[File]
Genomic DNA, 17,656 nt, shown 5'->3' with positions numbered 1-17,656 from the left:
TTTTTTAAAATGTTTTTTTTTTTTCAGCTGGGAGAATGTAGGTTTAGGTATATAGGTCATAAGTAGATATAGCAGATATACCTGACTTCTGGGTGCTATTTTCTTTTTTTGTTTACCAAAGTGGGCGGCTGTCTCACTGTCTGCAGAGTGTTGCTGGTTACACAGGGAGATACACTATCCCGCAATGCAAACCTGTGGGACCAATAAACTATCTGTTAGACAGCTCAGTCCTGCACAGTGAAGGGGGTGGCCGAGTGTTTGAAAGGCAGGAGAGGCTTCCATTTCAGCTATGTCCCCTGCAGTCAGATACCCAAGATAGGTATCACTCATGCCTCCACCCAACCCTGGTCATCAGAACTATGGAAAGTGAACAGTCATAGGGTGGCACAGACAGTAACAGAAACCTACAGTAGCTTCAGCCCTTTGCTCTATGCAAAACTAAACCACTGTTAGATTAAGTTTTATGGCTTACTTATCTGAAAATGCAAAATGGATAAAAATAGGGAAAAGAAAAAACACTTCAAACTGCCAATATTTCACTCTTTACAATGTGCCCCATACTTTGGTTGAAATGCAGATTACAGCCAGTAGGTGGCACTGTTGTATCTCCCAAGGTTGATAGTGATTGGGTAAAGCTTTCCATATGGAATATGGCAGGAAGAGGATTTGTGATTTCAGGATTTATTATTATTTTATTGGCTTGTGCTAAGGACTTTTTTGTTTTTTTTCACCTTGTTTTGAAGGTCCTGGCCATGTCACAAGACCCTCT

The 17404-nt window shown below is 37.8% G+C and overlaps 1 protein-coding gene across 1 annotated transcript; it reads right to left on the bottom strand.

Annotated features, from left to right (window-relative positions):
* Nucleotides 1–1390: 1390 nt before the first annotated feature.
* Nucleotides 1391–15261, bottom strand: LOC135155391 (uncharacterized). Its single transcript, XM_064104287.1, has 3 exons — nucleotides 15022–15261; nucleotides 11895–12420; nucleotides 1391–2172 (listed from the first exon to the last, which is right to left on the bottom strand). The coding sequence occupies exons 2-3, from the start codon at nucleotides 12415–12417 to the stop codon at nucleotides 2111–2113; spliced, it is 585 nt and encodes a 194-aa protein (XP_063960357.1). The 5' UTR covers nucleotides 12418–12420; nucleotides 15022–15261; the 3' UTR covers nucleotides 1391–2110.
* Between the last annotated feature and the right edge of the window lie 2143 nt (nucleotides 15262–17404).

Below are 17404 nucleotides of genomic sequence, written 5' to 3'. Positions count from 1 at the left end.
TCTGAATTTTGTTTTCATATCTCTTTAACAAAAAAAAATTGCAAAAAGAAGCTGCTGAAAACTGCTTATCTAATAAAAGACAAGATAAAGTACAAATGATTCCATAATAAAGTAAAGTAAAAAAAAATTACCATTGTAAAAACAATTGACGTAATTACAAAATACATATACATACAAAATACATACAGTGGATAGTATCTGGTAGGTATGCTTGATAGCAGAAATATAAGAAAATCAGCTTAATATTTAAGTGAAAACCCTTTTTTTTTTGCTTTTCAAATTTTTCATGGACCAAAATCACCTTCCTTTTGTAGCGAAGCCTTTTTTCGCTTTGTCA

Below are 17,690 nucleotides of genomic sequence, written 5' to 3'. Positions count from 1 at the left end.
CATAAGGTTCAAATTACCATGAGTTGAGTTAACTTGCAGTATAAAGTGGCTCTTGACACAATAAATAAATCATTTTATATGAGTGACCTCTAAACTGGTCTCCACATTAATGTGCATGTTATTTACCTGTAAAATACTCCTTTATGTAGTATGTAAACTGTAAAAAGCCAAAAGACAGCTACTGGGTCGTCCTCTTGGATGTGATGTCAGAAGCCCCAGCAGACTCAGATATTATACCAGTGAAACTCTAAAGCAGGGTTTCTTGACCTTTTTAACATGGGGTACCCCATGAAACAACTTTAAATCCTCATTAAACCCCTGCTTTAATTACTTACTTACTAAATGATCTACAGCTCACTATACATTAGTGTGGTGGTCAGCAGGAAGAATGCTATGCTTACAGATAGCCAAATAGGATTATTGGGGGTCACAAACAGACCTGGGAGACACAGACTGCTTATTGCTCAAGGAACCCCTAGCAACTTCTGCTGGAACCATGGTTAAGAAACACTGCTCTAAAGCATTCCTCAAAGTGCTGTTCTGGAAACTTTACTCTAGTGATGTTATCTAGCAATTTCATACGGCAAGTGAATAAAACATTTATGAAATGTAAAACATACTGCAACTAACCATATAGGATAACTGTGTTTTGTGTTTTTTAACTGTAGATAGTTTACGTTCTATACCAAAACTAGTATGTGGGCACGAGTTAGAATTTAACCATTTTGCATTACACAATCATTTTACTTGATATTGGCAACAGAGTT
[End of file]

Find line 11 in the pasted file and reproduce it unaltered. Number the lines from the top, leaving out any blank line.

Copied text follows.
CATAAGGTTCAAATTACCATGAGTTGAGTTAACTTGCAGTATAAAGTGGCTCTTGACACAATAAATAAATCATTTTATATGAGTGACCTCTAAACTGGTCTCCACATTAATGTGCATGTTATTTACCTGTAAAATACTCCTTTATGTAGTATGTAAACTGTAAAAAGCCAAAAGACAGCTACTGGGTCGTCCTCTTGGATGTGATGTCAGAAGCCCCAGCAGACTCAGATATTATACCAGTGAAACTCTAAAGCAGGGTTTCTTGACCTTTTTAACATGGGGTACCCCATGAAACAACTTTAAATCCTCATTAAACCCCTGCTTTAATTACTTACTTACTAAATGATCTACAGCTCACTATACATTAGTGTGGTGGTCAGCAGGAAGAATGCTATGCTTACAGATAGCCAAATAGGATTATTGGGGGTCACAAACAGACCTGGGAGACACAGACTGCTTATTGCTCAAGGAACCCCTAGCAACTTCTGCTGGAACCATGGTTAAGAAACACTGCTCTAAAGCATTCCTCAAAGTGCTGTTCTGGAAACTTTACTCTAGTGATGTTATCTAGCAATTTCATACGGCAAGTGAATAAAACATTTATGAAATGTAAAACATACTGCAACTAACCATATAGGATAACTGTGTTTTGTGTTTTTTAACTGTAGATAGTTTACGTTCTATACCAAAACTAGTATGTGGGCACGAGTTAGAATTTAACCATTTTGCATTACACAATCATTTTACTTGATATTGGCAACAGAGTT